This photo is probably of the plane "Waipahu," the first United Stratocruiser. It was named the Waipahu because the founder of United, a Mr. Patterson, was born and raised in Waipahu, in the same house our family lived in during WWII. We were all invited to the ceremony.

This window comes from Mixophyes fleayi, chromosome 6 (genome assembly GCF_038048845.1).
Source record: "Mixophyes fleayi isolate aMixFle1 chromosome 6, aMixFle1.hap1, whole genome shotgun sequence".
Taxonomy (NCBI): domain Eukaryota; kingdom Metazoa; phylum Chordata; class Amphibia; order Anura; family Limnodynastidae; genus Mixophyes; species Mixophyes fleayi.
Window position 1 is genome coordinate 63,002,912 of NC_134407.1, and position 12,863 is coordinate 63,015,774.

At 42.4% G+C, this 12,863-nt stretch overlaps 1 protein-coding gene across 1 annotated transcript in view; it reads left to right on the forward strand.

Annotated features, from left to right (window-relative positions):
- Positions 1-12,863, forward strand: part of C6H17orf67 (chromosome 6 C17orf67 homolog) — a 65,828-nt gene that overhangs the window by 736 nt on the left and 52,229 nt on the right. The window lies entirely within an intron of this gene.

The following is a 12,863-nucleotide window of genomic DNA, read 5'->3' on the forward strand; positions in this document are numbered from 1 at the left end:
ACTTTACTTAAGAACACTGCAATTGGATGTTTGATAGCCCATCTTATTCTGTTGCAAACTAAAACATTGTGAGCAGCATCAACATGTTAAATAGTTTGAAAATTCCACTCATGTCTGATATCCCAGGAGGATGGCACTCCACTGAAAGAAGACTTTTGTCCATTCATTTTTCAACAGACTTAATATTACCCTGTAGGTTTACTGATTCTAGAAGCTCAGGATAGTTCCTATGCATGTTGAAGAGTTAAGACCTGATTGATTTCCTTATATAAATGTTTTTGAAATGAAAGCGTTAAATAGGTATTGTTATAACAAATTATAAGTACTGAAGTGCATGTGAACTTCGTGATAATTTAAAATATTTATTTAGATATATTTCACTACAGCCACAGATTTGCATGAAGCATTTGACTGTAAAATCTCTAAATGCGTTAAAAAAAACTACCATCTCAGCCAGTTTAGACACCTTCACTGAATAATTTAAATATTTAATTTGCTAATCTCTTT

Later, in 1956, I flew one home from Oregon. It was an 11 hour flight from Portland Oregon. These planes were modifications of the Boeing B-29, the famous planes of WWII, two of which dropped the atomic bombs on Japan. The B-29 was built mainly to bomb the Japanese homeland from the closest island, Tinian, a small island in the Marianas chain. When I visited Tinian a number of years ago, the concrete runways were still intact-they were very long as the bomb loads were heavy. There were something like 4 or 5 long runways. They needed more than one since a lot of bombers left at the same time and many were shot up so badly on their return and couldn't wait to land. When they produced the Stratocruiser for passenger service after the end of WWII, the plane had a very bad record of reliability and many of them crashed. One landed in Puget Sound and all the passengers were saved. The plane floated so long the Navy sent out a destroyer to sink it! When friends left for the mainland on this plane we always stayed around a long time to make sure the plane didn't come back due to mechanical difficulties. On my first flight From Honolulu to Portland there was a bomb scare and they kept us in the plane on the ground for 3 hours while they searched the plane. Why they didn't unload us is a mystery since the plane was fully fueled with gasoline and would have made an instant incinerator if there really had been a bomb and it had detonated. We were never told if they found a bomb, but I don't think they did find one. We were all very happy when the next aircraft, the DC-7 with bigger engines, came on line in 1957 and shortened the flight time to the West Coast to 7 hours. By the time I graduated in 1959, the Boeing 707 jet was in service and we made the flight in 5 hours. A lot of changes from 1951 to 1959! Ted W. Vorfeld Note: Here's a 2006 article about this aircraft, published in the Honolulu Advertiser.